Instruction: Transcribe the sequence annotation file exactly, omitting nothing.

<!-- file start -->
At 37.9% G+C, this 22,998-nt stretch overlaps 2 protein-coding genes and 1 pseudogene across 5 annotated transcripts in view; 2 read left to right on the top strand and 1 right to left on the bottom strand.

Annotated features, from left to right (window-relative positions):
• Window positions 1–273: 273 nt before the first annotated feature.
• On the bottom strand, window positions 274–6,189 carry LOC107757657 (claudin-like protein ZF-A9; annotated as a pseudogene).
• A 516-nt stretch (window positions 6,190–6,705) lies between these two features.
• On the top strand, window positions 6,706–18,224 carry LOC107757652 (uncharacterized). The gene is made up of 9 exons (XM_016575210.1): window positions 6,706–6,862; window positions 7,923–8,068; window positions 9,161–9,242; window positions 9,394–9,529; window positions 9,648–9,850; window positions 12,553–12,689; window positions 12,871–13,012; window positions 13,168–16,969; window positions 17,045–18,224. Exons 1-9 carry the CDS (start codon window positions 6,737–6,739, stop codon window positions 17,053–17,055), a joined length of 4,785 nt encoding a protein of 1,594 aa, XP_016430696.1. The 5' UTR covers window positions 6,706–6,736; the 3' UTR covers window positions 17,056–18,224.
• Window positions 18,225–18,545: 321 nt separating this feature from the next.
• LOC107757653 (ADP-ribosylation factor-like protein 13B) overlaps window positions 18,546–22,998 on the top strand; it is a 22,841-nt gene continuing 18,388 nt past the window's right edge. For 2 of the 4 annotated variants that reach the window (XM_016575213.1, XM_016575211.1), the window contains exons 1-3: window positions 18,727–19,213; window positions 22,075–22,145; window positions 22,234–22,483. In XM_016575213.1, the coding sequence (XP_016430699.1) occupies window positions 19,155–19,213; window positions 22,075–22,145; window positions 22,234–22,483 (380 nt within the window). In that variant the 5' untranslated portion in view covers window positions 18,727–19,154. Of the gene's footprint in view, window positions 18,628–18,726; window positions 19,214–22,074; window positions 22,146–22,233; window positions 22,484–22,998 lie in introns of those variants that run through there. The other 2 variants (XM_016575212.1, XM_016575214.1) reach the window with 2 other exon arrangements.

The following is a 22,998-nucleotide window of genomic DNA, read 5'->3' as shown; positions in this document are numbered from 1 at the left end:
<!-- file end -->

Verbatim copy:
At 37.9% G+C, this 22,998-nt stretch overlaps 2 protein-coding genes and 1 pseudogene across 5 annotated transcripts in view; 2 read left to right on the top strand and 1 right to left on the bottom strand.

Annotated features, from left to right (window-relative positions):
• Window positions 1–273: 273 nt before the first annotated feature.
• On the bottom strand, window positions 274–6,189 carry LOC107757657 (claudin-like protein ZF-A9; annotated as a pseudogene).
• A 516-nt stretch (window positions 6,190–6,705) lies between these two features.
• On the top strand, window positions 6,706–18,224 carry LOC107757652 (uncharacterized). The gene is made up of 9 exons (XM_016575210.1): window positions 6,706–6,862; window positions 7,923–8,068; window positions 9,161–9,242; window positions 9,394–9,529; window positions 9,648–9,850; window positions 12,553–12,689; window positions 12,871–13,012; window positions 13,168–16,969; window positions 17,045–18,224. Exons 1-9 carry the CDS (start codon window positions 6,737–6,739, stop codon window positions 17,053–17,055), a joined length of 4,785 nt encoding a protein of 1,594 aa, XP_016430696.1. The 5' UTR covers window positions 6,706–6,736; the 3' UTR covers window positions 17,056–18,224.
• Window positions 18,225–18,545: 321 nt separating this feature from the next.
• LOC107757653 (ADP-ribosylation factor-like protein 13B) overlaps window positions 18,546–22,998 on the top strand; it is a 22,841-nt gene continuing 18,388 nt past the window's right edge. For 2 of the 4 annotated variants that reach the window (XM_016575213.1, XM_016575211.1), the window contains exons 1-3: window positions 18,727–19,213; window positions 22,075–22,145; window positions 22,234–22,483. In XM_016575213.1, the coding sequence (XP_016430699.1) occupies window positions 19,155–19,213; window positions 22,075–22,145; window positions 22,234–22,483 (380 nt within the window). In that variant the 5' untranslated portion in view covers window positions 18,727–19,154. Of the gene's footprint in view, window positions 18,628–18,726; window positions 19,214–22,074; window positions 22,146–22,233; window positions 22,484–22,998 lie in introns of those variants that run through there. The other 2 variants (XM_016575212.1, XM_016575214.1) reach the window with 2 other exon arrangements.

The following is a 22,998-nucleotide window of genomic DNA, read 5'->3' as shown; positions in this document are numbered from 1 at the left end: